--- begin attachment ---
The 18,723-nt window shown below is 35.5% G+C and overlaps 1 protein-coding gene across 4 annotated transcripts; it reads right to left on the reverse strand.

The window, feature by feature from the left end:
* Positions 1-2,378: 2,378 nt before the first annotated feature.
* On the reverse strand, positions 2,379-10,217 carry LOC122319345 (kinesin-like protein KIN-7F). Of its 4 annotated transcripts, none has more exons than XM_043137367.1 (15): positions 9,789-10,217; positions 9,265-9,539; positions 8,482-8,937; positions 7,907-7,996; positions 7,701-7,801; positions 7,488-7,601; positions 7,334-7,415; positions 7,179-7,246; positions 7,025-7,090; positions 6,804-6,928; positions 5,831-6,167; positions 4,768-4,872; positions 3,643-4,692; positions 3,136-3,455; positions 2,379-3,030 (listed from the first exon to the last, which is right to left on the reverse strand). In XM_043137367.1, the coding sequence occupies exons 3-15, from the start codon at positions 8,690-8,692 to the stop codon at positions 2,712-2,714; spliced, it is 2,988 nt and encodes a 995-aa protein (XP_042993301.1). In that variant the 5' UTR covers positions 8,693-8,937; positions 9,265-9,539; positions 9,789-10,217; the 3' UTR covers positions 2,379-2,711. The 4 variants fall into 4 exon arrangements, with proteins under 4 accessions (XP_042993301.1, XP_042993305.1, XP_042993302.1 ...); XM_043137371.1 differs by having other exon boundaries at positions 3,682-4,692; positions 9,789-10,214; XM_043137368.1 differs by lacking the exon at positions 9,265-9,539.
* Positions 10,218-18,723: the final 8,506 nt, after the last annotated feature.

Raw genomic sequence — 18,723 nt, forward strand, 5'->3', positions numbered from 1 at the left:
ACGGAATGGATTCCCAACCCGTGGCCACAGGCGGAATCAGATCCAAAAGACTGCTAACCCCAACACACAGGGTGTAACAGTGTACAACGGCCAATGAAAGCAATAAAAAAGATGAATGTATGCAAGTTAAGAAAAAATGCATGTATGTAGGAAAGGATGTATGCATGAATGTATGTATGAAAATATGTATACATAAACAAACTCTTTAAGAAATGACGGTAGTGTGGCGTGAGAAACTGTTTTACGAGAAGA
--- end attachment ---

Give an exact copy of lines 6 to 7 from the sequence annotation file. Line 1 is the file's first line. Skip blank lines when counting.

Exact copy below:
Raw genomic sequence — 18,723 nt, forward strand, 5'->3', positions numbered from 1 at the left:
ACGGAATGGATTCCCAACCCGTGGCCACAGGCGGAATCAGATCCAAAAGACTGCTAACCCCAACACACAGGGTGTAACAGTGTACAACGGCCAATGAAAGCAATAAAAAAGATGAATGTATGCAAGTTAAGAAAAAATGCATGTATGTAGGAAAGGATGTATGCATGAATGTATGTATGAAAATATGTATACATAAACAAACTCTTTAAGAAATGACGGTAGTGTGGCGTGAGAAACTGTTTTACGAGAAGA